Non-equlibrium quantum systems have recently come to the fore in theoretical physics, mainly due to the rapid development of experimental techniques. The interest is partly motivated by fundamental theoretical problems: what are the conditions for a closed non-equilibrium quantum system to evolve towards an equilibrium, and what is the nature of an eventual equilibrium state? Another reason is that a large number of exotic quantum phenomena, hitherto only predicted or known theoretically, have been realised in the lab, which allows for directly comparing the models to physics reality. In this lecture I present a new result, which on the one hand points to a surprising phenomenon in the framework of an especially simple model. On the other hand it turned out that the findings are explained in terms of a statistical physics analogue of quark confinement known from the theory of strong interactions.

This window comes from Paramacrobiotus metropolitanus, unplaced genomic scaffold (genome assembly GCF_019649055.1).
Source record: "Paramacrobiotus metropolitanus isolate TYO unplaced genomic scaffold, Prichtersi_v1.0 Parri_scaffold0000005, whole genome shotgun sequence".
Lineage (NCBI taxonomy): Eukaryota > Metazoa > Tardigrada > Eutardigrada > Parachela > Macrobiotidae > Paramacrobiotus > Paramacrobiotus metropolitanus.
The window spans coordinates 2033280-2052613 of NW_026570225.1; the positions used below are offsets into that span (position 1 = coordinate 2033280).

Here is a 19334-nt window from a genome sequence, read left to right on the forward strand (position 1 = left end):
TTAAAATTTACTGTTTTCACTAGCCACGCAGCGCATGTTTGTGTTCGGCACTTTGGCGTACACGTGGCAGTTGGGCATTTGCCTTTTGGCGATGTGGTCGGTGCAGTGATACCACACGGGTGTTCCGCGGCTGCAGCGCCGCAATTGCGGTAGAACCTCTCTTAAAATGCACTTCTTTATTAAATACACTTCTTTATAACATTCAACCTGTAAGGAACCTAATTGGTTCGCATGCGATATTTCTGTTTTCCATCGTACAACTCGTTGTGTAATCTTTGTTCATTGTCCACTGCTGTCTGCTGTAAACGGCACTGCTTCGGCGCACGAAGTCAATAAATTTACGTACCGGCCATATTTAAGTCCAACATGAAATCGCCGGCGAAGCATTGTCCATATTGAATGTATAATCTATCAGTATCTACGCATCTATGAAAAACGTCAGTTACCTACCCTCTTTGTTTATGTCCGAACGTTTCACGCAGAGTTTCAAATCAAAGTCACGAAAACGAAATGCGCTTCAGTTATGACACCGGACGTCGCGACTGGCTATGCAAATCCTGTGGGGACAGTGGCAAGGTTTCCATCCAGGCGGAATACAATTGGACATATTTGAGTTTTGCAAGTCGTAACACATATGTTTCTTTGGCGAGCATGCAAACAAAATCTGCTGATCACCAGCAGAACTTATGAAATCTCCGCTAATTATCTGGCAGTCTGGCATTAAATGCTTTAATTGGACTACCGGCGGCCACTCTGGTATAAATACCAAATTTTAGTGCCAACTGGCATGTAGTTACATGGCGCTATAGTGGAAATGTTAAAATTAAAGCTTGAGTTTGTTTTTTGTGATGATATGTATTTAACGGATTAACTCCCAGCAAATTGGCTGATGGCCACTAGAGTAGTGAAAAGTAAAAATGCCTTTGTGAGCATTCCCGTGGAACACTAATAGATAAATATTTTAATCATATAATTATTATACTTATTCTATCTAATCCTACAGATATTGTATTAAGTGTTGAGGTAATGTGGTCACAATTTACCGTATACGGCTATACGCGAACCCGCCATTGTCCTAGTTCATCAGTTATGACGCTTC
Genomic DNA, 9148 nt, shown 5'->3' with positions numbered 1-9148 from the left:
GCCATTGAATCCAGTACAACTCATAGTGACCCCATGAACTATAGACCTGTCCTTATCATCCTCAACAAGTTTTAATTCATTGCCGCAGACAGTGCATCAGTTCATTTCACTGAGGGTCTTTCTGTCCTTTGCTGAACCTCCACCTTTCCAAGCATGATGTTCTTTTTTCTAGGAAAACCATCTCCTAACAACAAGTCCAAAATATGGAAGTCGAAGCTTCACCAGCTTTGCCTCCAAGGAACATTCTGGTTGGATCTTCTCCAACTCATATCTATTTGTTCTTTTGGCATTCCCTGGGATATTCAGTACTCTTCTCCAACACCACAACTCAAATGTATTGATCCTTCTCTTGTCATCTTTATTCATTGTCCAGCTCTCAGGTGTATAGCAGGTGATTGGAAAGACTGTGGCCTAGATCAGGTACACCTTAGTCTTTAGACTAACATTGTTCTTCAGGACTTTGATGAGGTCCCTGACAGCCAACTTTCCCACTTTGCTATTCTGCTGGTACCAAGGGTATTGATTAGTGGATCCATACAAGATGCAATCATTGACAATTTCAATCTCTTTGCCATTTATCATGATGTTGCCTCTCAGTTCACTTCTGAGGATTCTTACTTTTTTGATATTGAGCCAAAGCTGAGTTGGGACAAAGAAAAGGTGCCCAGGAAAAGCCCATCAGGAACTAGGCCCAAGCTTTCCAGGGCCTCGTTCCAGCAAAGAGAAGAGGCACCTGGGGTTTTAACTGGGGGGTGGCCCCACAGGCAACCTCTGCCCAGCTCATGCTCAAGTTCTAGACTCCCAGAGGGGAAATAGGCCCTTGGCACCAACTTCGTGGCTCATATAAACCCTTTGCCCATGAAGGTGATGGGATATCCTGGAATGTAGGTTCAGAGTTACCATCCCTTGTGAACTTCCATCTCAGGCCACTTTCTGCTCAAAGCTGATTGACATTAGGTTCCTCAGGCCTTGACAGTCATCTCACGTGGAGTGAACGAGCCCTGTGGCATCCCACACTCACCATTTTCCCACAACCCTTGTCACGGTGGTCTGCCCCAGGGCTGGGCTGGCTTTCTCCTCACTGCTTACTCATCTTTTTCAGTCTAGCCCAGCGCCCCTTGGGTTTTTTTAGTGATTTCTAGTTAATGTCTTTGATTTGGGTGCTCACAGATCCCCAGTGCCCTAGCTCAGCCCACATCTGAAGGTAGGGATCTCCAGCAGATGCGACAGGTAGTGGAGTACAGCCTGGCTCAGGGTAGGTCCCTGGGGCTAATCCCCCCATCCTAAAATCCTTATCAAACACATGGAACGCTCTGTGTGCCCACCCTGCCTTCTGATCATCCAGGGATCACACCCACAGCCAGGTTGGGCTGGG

* Gábor Takács, Department of Theoretical Physics, Budapest University of Technology and Economics